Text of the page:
💵 The Black Friday Breakdown
New Records (and interesting stats). Plus, how to win right now.
This is The Level Ups. Modern business news for the future business leader (in plain-Jane English).
Black Friday sets records.
Breakdown of the numbers.
Is your business ready for what’s next?
How to win.
Let’s get into it.
Estimated reading time: 2 minutes & 30 seconds.
Black Friday Sales: $9.1B
CNBC reports the number, and it’s astonishing (aren’t we in a recession)?
We are. How can we tell?
Because “Buy Now, Pay Later” (BNPL) transactions were up 81%.
Some people are absolutely screwed when it’s time to pay up. Hopefully, you’re not one of those people.
A leader in BNPL, Klarna, ran a study in 2020 and discovered that one out of every three millennials cites credit card debt as a major fear.
That’s why BNPL works.
The problem? Using credits to make those payments anyway. Kind of defeats the point, doesn’t it?
The lesson is obvious, make sure you can actually “pay later.”
But for businesses, the lesson might be different.
The world is getting used to flexible payment terms.
Does your business offer them?
Big Winners (By The Numbers):
Meanwhile, Shopify announces the best Black Friday ever (global sales of $3.3B). That’s a 17% increase compared to last year.
Shopify wasn't the only winner.
What are these people buying?
Electronics, toys, and fitness equipment sales were all up 200%+ compared to an average October day.
How come malls weren’t so busy?
Because online shopping is taking over. You knew this was coming. It was up 4% this year. 48% of shopping was done online (44% last year).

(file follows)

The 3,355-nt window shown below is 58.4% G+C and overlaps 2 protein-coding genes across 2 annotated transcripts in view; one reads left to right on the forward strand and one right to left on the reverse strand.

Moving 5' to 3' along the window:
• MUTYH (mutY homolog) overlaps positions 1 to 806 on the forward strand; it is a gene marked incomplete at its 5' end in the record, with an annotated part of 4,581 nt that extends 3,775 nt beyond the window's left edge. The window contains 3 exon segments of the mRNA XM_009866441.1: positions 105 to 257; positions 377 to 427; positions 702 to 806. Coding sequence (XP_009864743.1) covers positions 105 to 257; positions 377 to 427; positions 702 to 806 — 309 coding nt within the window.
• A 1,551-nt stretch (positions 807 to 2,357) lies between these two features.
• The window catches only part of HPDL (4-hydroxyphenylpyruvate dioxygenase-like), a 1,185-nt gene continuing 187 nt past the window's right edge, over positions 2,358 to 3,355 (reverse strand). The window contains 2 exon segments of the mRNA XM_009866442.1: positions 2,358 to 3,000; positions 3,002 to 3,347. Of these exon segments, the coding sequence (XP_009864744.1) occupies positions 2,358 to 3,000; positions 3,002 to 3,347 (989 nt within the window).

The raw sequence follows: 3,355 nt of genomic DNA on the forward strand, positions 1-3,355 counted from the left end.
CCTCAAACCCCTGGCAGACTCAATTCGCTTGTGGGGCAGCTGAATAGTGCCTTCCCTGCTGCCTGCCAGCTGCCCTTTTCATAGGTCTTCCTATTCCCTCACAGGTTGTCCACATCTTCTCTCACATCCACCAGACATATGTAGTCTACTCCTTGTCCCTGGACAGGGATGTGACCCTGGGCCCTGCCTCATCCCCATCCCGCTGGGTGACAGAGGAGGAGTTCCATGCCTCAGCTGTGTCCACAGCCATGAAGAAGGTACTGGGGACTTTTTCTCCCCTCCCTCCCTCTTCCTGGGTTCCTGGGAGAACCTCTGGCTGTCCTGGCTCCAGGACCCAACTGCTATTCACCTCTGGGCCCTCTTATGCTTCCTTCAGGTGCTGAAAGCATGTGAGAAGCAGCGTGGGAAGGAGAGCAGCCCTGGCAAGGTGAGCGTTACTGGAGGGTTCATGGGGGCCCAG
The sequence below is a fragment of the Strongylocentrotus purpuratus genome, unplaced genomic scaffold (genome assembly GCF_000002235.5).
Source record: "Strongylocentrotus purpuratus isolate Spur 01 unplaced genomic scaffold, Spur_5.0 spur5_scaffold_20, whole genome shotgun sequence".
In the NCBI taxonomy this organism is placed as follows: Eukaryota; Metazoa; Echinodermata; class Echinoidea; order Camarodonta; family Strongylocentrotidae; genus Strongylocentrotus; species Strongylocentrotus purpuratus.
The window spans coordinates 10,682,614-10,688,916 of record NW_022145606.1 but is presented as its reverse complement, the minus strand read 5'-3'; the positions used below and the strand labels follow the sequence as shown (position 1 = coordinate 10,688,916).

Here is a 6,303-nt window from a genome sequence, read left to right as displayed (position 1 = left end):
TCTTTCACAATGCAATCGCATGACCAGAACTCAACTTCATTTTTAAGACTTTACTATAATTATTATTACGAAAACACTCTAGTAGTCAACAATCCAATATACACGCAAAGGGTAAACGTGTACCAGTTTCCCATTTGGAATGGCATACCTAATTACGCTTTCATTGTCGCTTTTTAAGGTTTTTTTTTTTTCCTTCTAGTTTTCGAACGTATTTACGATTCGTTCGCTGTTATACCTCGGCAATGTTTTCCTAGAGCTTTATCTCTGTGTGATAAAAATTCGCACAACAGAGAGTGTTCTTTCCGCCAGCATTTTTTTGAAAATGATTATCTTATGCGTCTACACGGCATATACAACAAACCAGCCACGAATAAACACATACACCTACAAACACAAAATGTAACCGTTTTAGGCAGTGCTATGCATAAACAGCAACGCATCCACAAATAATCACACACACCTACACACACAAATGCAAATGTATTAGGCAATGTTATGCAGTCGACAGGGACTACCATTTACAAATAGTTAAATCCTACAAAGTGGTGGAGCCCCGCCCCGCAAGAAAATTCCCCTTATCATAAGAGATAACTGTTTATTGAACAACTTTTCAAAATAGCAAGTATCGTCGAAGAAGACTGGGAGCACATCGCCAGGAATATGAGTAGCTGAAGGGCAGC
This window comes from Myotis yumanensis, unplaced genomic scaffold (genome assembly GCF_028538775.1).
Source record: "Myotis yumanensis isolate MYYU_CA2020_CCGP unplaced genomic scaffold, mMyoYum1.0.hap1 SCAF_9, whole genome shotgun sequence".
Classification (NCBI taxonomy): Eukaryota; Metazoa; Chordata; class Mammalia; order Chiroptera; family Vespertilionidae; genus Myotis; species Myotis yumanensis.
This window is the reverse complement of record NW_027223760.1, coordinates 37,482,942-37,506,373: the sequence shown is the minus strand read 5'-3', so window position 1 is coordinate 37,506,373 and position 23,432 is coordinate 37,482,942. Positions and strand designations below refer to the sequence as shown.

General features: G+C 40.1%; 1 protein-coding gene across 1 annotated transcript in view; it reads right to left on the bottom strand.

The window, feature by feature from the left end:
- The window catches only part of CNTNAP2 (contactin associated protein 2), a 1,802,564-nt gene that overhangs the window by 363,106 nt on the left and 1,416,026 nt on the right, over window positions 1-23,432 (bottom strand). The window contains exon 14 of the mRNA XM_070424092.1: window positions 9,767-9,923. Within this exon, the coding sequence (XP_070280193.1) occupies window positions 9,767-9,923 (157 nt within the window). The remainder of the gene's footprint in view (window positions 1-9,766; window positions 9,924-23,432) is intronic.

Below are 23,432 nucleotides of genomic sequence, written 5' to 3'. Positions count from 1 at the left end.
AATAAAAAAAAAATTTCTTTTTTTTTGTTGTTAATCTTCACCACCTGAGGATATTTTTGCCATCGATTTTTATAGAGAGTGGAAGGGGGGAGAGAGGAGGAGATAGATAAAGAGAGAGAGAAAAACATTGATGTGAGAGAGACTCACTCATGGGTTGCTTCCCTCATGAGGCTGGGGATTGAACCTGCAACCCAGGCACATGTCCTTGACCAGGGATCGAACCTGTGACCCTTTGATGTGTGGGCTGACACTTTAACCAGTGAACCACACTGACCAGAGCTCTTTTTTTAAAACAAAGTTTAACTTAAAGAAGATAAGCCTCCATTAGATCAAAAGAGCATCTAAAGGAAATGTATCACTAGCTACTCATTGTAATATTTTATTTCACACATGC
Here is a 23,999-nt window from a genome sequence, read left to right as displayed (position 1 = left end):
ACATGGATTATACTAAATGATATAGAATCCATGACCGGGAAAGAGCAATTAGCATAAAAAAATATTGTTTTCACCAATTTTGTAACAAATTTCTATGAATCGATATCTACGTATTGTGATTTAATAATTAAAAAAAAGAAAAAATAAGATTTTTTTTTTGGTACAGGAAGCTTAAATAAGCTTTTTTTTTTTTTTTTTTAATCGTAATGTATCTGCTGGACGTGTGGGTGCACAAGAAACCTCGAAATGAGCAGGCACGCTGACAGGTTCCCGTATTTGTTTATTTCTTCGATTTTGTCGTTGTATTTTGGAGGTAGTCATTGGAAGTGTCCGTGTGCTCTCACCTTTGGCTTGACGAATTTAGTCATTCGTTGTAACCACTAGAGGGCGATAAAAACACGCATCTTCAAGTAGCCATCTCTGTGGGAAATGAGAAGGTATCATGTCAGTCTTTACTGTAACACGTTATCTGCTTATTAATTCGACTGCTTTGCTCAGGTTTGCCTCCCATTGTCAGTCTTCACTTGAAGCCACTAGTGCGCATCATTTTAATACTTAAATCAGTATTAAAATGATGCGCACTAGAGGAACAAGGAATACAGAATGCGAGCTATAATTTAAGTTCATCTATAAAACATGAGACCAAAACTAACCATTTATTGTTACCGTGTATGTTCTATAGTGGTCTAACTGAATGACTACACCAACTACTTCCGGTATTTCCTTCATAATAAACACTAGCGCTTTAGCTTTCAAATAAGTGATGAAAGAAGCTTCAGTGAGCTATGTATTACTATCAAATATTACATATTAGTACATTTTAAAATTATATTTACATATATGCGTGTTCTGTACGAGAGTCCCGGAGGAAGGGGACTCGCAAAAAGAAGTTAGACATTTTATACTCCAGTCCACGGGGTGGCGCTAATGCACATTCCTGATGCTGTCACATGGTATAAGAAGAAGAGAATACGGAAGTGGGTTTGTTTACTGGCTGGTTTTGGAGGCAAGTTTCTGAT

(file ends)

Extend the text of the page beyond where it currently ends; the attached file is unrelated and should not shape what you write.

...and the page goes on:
What’s Going on Here?
Something seemingly doesn’t add up. CNBC reports how consumer sentiments weakened in November.
If that’s the case, where are the records coming from?
Inflation is a big factor in all this spending.
People are buying the same amount (or less) but paying more for it.
It’s also very likely that fewer people are shopping but spending more. Is this the widening wealth gap?
Maybe, people say they don’t want to shop and do it anyway. Sounds like that’s also very likely, given the sales numbers.
For consumers, it’s looking like it’s going to get worse before it gets better.
Was this really the best time to go on a buying spree?
The deals weren’t even that good, to be honest.
Just because an item is on sale doesn't mean it’s the best price.
For businesses, here’s my opinion on what to expect.
Raising the price before putting it on sale. It might look like a nice discount, but the final price isn’t so different.
Urging shoppers to move online (even more). Running stores is expensive.
Cutting corners and dropping quality.
So, how does a business win?
Let’s look at the top 3 out of the 10 fastest-growing industries right now:
Hotels & Resorts
Casinos & Online Gambling
Maybe you’re not in these industries, but they tell you something about what consumers want.
Experiences. In-person especially, but also online.
Stores must evolve and make people feel like they’re in a new world.
A client dinner has to create a whole experience.
Simple transactions can’t leave people saying “wtf.”
Does your company make people feel anything when they do business with you? Is your culture fun, exciting, and memorable?
The fastest-growing industries right now offer that.
When the season of bargain deals ends (and people need to finally "pay later"), this will set you apart from your competition.
Let me know if any questions.
Thanks for reading!